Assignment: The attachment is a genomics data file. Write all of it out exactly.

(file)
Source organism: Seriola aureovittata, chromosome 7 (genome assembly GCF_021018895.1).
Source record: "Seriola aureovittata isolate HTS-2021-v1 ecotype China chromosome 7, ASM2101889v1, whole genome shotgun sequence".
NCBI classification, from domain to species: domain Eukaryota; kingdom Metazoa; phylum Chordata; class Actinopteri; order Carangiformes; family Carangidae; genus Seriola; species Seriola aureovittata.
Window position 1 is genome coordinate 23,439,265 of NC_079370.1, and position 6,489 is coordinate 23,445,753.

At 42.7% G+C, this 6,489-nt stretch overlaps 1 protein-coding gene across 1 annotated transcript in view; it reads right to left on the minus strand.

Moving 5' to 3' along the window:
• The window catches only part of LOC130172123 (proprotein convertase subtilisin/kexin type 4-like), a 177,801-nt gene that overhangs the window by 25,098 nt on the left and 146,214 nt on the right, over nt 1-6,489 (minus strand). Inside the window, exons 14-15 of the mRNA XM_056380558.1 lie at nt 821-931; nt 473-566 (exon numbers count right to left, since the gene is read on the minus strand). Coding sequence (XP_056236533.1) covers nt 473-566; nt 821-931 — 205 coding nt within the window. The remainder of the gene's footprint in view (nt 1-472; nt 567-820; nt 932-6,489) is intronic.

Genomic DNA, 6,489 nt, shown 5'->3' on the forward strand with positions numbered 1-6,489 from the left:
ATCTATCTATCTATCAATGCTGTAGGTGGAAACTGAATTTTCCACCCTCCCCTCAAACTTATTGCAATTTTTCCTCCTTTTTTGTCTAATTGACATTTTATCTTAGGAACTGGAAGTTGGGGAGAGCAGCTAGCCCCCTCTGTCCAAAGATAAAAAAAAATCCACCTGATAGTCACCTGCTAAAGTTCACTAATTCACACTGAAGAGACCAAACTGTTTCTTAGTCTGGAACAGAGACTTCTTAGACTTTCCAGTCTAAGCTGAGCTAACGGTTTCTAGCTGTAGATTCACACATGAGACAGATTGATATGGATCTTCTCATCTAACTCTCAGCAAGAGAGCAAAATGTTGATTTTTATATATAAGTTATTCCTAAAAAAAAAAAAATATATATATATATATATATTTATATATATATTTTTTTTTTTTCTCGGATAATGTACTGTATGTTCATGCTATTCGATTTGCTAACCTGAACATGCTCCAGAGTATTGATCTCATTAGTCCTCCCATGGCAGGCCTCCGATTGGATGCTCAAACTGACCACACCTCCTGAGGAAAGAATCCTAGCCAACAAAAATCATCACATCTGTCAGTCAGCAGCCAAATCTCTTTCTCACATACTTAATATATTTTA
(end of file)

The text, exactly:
Source organism: Seriola aureovittata, chromosome 7 (genome assembly GCF_021018895.1).
Source record: "Seriola aureovittata isolate HTS-2021-v1 ecotype China chromosome 7, ASM2101889v1, whole genome shotgun sequence".
NCBI classification, from domain to species: domain Eukaryota; kingdom Metazoa; phylum Chordata; class Actinopteri; order Carangiformes; family Carangidae; genus Seriola; species Seriola aureovittata.
Window position 1 is genome coordinate 23,439,265 of NC_079370.1, and position 6,489 is coordinate 23,445,753.

At 42.7% G+C, this 6,489-nt stretch overlaps 1 protein-coding gene across 1 annotated transcript in view; it reads right to left on the minus strand.

Moving 5' to 3' along the window:
• The window catches only part of LOC130172123 (proprotein convertase subtilisin/kexin type 4-like), a 177,801-nt gene that overhangs the window by 25,098 nt on the left and 146,214 nt on the right, over nt 1-6,489 (minus strand). Inside the window, exons 14-15 of the mRNA XM_056380558.1 lie at nt 821-931; nt 473-566 (exon numbers count right to left, since the gene is read on the minus strand). Coding sequence (XP_056236533.1) covers nt 473-566; nt 821-931 — 205 coding nt within the window. The remainder of the gene's footprint in view (nt 1-472; nt 567-820; nt 932-6,489) is intronic.

Genomic DNA, 6,489 nt, shown 5'->3' on the forward strand with positions numbered 1-6,489 from the left:
ATCTATCTATCTATCAATGCTGTAGGTGGAAACTGAATTTTCCACCCTCCCCTCAAACTTATTGCAATTTTTCCTCCTTTTTTGTCTAATTGACATTTTATCTTAGGAACTGGAAGTTGGGGAGAGCAGCTAGCCCCCTCTGTCCAAAGATAAAAAAAAATCCACCTGATAGTCACCTGCTAAAGTTCACTAATTCACACTGAAGAGACCAAACTGTTTCTTAGTCTGGAACAGAGACTTCTTAGACTTTCCAGTCTAAGCTGAGCTAACGGTTTCTAGCTGTAGATTCACACATGAGACAGATTGATATGGATCTTCTCATCTAACTCTCAGCAAGAGAGCAAAATGTTGATTTTTATATATAAGTTATTCCTAAAAAAAAAAAAATATATATATATATATATATTTATATATATATTTTTTTTTTTTCTCGGATAATGTACTGTATGTTCATGCTATTCGATTTGCTAACCTGAACATGCTCCAGAGTATTGATCTCATTAGTCCTCCCATGGCAGGCCTCCGATTGGATGCTCAAACTGACCACACCTCCTGAGGAAAGAATCCTAGCCAACAAAAATCATCACATCTGTCAGTCAGCAGCCAAATCTCTTTCTCACATACTTAATATATTTTA